I played around with btrfs snapshots and discovered two new interesting uses for them. The first one deals with unreliable operations. Suppose you want to update a largish SVN checkout but your net connection is slightly flaky. The reason can be anything, bad wires, overloaded server, electrical outages, and so on.
If SVN is interrupted mid-transfer, it will most likely leave your checkout in a non-consistent state that can’t be fixed even with ‘svn cleanup’. The common wisdom on the Internet is that the way to fix this is to delete or rename the erroneous directory and do a ‘svn update’, which will either work or not. With btrfs snapshots you can just do a snapshot of your source tree before the update. If it fails, just nuke the broken directory and restore your snapshot. Then try again. If it works, just get rid of the snapshot dir.
What you essentially gain are atomic operations on non-atomic tasks (such as svn update). This has been possible before with ‘cp -r’ or similar hacks, but they are slow. Btrfs snapshots can be done in the blink of an eye and they don’t take extra disk space.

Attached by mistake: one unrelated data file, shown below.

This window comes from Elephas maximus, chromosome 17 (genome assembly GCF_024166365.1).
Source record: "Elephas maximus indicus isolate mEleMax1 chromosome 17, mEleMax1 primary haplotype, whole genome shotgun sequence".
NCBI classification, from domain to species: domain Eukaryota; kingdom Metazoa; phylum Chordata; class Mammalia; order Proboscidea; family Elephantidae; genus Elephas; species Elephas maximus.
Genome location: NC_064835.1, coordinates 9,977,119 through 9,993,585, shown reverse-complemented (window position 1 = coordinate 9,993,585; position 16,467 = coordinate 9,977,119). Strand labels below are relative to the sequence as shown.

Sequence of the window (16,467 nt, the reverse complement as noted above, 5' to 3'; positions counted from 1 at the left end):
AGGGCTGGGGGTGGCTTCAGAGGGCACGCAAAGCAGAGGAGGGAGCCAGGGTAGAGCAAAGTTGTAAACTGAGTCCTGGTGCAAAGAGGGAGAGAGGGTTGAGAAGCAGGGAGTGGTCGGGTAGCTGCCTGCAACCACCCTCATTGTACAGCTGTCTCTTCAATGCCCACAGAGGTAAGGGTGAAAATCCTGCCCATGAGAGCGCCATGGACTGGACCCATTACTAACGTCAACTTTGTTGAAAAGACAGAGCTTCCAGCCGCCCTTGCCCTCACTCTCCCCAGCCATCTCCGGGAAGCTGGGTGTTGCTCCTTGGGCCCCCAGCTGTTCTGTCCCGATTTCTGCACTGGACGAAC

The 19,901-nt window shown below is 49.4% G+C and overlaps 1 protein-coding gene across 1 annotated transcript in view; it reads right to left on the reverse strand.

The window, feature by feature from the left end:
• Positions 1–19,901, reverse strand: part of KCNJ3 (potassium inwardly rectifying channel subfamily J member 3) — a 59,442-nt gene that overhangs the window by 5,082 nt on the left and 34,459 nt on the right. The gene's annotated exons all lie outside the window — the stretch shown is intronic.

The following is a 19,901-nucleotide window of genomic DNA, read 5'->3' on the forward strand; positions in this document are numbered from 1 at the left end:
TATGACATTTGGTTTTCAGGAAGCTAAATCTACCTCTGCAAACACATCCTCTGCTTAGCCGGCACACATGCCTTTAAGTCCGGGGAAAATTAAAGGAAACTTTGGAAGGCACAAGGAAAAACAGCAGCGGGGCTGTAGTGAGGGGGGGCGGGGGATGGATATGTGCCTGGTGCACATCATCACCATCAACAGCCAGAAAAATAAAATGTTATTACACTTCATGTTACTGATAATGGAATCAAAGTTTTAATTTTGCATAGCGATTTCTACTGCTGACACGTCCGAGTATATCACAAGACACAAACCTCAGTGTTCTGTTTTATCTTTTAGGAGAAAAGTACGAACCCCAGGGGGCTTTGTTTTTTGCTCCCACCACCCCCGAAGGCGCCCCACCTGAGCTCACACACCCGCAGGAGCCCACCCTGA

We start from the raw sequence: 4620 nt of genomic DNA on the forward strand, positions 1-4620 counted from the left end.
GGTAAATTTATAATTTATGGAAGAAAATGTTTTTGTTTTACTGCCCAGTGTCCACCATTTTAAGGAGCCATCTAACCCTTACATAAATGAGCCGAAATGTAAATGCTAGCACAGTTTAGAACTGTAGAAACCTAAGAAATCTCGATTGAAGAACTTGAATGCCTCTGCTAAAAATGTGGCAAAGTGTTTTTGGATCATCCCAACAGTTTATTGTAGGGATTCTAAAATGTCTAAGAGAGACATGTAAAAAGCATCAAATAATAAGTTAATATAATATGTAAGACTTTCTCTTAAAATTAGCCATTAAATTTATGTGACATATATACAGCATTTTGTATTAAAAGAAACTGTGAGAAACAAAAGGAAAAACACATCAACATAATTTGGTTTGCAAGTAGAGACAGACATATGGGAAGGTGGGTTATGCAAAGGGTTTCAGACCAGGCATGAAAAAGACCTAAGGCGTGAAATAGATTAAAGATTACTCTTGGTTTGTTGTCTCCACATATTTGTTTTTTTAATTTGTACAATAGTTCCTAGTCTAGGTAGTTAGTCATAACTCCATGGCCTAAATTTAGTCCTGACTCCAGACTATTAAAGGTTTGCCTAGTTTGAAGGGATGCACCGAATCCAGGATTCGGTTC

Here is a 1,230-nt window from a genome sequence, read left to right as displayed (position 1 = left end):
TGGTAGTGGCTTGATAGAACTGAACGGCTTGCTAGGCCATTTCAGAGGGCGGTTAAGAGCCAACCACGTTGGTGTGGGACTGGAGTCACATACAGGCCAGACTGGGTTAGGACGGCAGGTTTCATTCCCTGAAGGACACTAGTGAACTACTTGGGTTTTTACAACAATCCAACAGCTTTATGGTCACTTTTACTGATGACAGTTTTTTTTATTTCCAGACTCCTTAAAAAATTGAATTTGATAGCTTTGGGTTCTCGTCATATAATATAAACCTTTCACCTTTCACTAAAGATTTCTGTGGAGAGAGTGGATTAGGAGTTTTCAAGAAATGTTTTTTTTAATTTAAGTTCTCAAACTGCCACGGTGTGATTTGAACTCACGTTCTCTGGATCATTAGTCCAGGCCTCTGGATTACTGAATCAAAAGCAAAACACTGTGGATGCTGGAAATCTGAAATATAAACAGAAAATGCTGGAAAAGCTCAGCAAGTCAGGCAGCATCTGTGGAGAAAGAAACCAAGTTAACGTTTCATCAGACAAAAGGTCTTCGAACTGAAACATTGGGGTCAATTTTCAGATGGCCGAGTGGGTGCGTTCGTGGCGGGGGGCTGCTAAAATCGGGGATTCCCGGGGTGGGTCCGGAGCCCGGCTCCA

The other use case is erroneous state preservation. Suppose you hack on your stuff and encounter a crashing bug in your tools (such as bzr or git). You file a bug on it and then get back to doing your own thing. A day or two later you get a reply on your bug report saying “what is the output of command X”. Since you don’t have the given directory tree state around any more, you can’t run the command.
But if you snapshot your broken tree and store it somewhere safe, you can run any analysis scripts on it any time in the future. Even possibly destructive ones, because you can always run the analysis scripts in a fresh snapshot. Earlier these things were not feasible because making copies took time and possibly lots of space. With snapshots they don’t.